•To play online for money but limit how much you spend, there are sites like Spade Club and Club WPT that allow you to subscribe and play unlimited amounts of games for a fee of about $20 a month. These are sort of a hybrid to the play money at the other sites and they run tournaments and actually allow you to play for cash, prizes and entries to real tournaments like you see on TV. It sort of has the feel of some of the leagues you will see at some of the live free games and tournaments.


•If you are interested in playing live and being a beginner, don't want to spend the money to play in a casino, there are free poker games and leagues just about anyplace. These games are usually held in bars and restaurants and will be found in nearly every community. The Amateur Poker League is a large organization that sponsors free tournaments in thousands of bars and restaurants all over the country. For a small amount of dues, you can play every week, or several times a week if you want, in tournaments and can advance to regional events where cash prizes are given and even entry fees paid to large national tournaments like the World Series of Poker. This play is legal and a good way to meet other players that are just starting out. Many of these players form friendships and find it satisfying to continue to play with no risk financially instead of stepping out into the real casino money games. There are also many regular free games in bars and restaurants that are not part of a large organization and just frequented by a regular group that likes to get together to play.

We will also put a listing for places like these on our Events (offline) pages.

•Another type of game is the "home game". This is very common and it may take some effort to find but many of these are free games or very low stakes games that are hosted in people's homes. They are usually a regular crowd of mostly friends who just love to play and maybe not wanting to have to go to the bar or restaurant. In most states (but not all, know your state law), these home games, even when played for money, are legal as long as the host of the game is not taking a fee or "rake" to conduct the game. Many people that play poker play with the same group for years and enjoy that playing environment.

•If you would rather play in a casino and want to learn and still limit the amount of money you spend, the easiest way is to find small buy-in tournaments. Depending on the size of the casino and poker room, some places are easier to find these tournaments to play in. In Las Vegas, of course, you will be able to find many poker rooms that offer regularly scheduled, small buy-in events. Be sure to pick the ones that do not offer re-buys because you want the amount you pay to be the whole amount you need to participate. It is common to be able to find $30-$60 tournaments with many casinos. Here in North Texas, we can drive to casinos in Oklahoma and find these tournaments since the poker rooms are large. There are usually at least two or three a week that have buy-ins of under $100. This is a good way to play as a newbie live since you will not spend more that amount but if you are not careful, you could be out in the first five minutes.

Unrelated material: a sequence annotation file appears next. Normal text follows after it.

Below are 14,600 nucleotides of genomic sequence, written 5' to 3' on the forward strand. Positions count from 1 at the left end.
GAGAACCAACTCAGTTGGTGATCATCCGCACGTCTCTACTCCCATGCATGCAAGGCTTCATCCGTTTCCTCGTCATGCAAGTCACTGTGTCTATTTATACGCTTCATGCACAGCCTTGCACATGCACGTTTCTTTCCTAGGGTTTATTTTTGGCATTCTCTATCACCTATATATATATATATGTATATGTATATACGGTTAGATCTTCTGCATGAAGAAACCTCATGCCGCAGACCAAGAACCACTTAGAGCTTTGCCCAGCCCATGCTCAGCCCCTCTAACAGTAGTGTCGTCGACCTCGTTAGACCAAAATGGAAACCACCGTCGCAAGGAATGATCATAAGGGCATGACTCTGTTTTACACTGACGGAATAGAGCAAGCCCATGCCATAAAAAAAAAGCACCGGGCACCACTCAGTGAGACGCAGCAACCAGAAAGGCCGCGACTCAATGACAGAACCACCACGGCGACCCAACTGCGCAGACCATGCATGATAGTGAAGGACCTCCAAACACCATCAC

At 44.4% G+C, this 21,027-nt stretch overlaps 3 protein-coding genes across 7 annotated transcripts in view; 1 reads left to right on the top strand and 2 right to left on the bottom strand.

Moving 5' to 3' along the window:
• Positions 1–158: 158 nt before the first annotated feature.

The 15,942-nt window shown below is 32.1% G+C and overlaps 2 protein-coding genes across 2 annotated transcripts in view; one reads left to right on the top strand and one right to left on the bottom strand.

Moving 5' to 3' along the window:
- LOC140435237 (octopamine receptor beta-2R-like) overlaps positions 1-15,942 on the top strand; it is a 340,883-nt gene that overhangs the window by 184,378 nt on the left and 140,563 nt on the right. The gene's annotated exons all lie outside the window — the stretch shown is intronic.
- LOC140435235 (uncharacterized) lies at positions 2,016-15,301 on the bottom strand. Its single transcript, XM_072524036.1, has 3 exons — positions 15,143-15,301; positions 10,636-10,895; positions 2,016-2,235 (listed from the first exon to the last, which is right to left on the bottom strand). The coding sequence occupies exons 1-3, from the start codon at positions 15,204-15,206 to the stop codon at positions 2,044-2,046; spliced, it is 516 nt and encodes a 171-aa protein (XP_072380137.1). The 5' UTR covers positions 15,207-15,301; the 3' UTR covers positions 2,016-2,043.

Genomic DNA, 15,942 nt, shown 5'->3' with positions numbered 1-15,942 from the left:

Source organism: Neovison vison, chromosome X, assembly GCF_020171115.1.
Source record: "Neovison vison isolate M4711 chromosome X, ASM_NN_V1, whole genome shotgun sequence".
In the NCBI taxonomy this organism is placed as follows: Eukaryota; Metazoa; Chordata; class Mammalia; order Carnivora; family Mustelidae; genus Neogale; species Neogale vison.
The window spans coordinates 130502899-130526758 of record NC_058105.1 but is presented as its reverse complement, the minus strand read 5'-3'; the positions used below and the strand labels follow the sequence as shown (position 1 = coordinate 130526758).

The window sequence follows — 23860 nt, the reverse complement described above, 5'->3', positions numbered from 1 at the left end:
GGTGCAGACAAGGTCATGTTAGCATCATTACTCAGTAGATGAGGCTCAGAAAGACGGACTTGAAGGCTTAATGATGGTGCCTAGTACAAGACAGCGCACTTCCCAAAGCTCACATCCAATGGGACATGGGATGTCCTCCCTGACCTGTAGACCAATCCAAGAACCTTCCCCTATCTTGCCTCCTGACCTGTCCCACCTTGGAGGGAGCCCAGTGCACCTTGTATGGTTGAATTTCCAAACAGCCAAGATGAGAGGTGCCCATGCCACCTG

VERY, VERY, VERY IMPORTANT: While you are learning the basics, either online or in a casino, it is important that you research and read all you can on the subject. You should quickly learn about starting hands and some of the basic math (don't let this scare you) that will help you keep from losing all your chips right off the bat.

If all you know about the game is what you have seen on TV, you have a very skewed view of the game. On the shows we watch, they only show you a small portion of the tournaments. A three-day tourney is edited down to a two-hour program and only the exciting hands are shown. There is actually a lot of folding and sitting and watching and the importance of that cannot be stressed enough. After you have read this section, guidelines will be given so that you can have a gratifying experience.

When you start your study, we strongly suggest that you stick with materials that correspond to your skill level. We will assume that you know how to play cards, know the basic rules of poker, know what beats what. You should quickly learn if you don't already know about posting blinds, and playing position. It is also important to know the difference in the "limit" and "no-limit" games.

Probably the most important thing you should figure out in the very beginning is understanding your own motivation for wanting to play. You need to ask yourself some very basic questions:

1) Is this something I want to do for fun and for the social interaction.

a) this is what will motivate most people. It is fun and people that like games and being with people either online or in a casino form a community of sorts, speak the same language, and enjoy the sport.

b) generally speaking, the limit games lend themselves to this type of activity. The play is more casual, you can play more hands without risking all of your bankroll/stack at one time. It is far more relaxed play and the player usually like to talk and interact with each other.

2) Do I want to make a bunch of money

a) there are of people making a LOT of money playing poker.

b) the reality is that less that 5% of players are profitable (much less than that online).

c) you can be a winning or break even player pretty easily if you play within yourself and your skills and abilities. To do this you must really take stock of yourself at all times and know where you are with your game. You can play perfectly in each situation using statistics and still lose. There is so much luck and variance in the game that you have to be prepared for downswings which will happen no matter how good you are.